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There are so many beautiful teachings to be gleaned from Passover, and the one I’m currently most inspired by is about the afikomen. Now, I know that not everyone’s favorite dessert is a crumbly piece of matzah wrapped in a napkin, hidden in a couch cushion, and retrieved by the fingers of little kids. Nonetheless, the afikomen represents something deeper.
When we break the middle piece of matzah for the afikomen, it's like breaking a glass at a wedding; we acknowledge the brokenness in ourselves, our people, our world, and those who are still not free today. In a world where many present only the highlights of their lives on social media, mental illness is stigmatized, and expressing authentic emotion is not always socially acceptable, the afikomen teaches us to accept the darker parts of ourselves and of others. We don’t have to keep it together all the time. We are striving for wholeness, not perfection; broken pieces are part of what make us whole human beings.
We hide the broken piece of matzah, the way we sometimes hide the broken pieces of our hearts. The children - perhaps more open-hearted and judgment-free than adults - are the ones who search for it. We cannot complete the seder until the afikomen is found - until the broken piece is accepted and celebrated. It’s supposed to be the last taste we have in our mouths, reminding us that life isn’t always sweet, sometimes we need to sit with discomfort, and we still have work to do in the world to make freedom a reality for all. Perhaps our personal freedom work this Pesach is to release the judgment or criticism that keeps us captive, and offer compassion for the brokenness in ourselves and our loved ones.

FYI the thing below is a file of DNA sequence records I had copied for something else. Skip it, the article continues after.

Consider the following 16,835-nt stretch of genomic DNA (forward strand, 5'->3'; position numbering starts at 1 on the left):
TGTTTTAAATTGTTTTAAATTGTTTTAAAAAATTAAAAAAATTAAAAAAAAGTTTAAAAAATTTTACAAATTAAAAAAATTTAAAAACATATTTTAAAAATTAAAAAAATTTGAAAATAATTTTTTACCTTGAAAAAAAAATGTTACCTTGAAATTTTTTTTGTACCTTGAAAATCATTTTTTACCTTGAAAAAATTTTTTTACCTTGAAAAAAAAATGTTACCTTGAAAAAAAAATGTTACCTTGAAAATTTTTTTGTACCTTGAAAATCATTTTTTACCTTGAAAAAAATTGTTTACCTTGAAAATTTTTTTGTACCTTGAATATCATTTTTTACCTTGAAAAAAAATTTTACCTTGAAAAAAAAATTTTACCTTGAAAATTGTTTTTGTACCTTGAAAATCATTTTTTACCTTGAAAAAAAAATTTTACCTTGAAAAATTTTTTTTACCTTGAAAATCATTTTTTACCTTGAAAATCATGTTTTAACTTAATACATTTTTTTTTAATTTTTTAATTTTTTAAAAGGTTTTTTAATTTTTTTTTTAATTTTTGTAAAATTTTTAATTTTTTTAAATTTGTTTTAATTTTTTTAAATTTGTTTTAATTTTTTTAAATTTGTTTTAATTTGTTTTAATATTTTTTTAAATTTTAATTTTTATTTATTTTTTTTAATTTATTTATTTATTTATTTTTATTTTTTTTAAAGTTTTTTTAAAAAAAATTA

On April 20th, we come together as a big Beth Shalom family for our Community Passover Seder. The venue is downtown (14 S. Tracy - there will be a sign on the door) so please allow a little extra time for parking; the parking garage a block north is a good option. Doors open at 4:30 so you have time to park, get settled in, and schmooze a bit. The seder will begin at 5:00. Bring extra cash if you're opting for Richard Wolff's dry Israeli wine over the sweet stuff, provided at no extra cost.
If you need a place to go for the first night of Passover, let me know and I'll connect you with someone who's hosting a seder.
A sneak peek of our next big event: our Jewish Film Festival Kickoff / Holocaust Memorial Day Commemoration on May 1st featuring acclaimed local author/speaker Mark Sullivan, author of Beneath a Scarlet Sky, with award-winning short film The Driver is Red. Mark your calendar!
Amber Ikeman, Director of Music and Community Engagement
(406) 556-0528 x202
What a winter! While not much changes weather-wise in March, just saying the word “March” makes it seem like we are a little closer to Spring (and Purim!). We have a jam-packed weekend of events March 8-10, so I hope you are able to join us for some or all of them. As you may have noticed, a beautiful new Ark is gracing our sanctuary. The Ark is named after the Ark of the Covenant, which held the stone tablets of the Covenant that God gave to Moses on Mount Sinai over 3,000 years ago. It is a significant event to receive a new Ark, so during our March 8th Shabbat service, you will hear a few words from members of our congregation about the Ark, and Rabbi Lotker will offer a special blessing to dedicate the Ark to Congregation Beth Shalom. Please join us for an extra special Shabbat Shalom. Thank you.
Congregation Beth Shalom
Please see calendar for full list.
Congregation Beth Shalom is a place where affiliates of all ages come together to be a learning and spiritual community who joyfully pray together and celebrate Jewish history and tradition. We cultivate in our affiliates a lifelong connection to Judaism through the lens of the Reform and Renewal movements.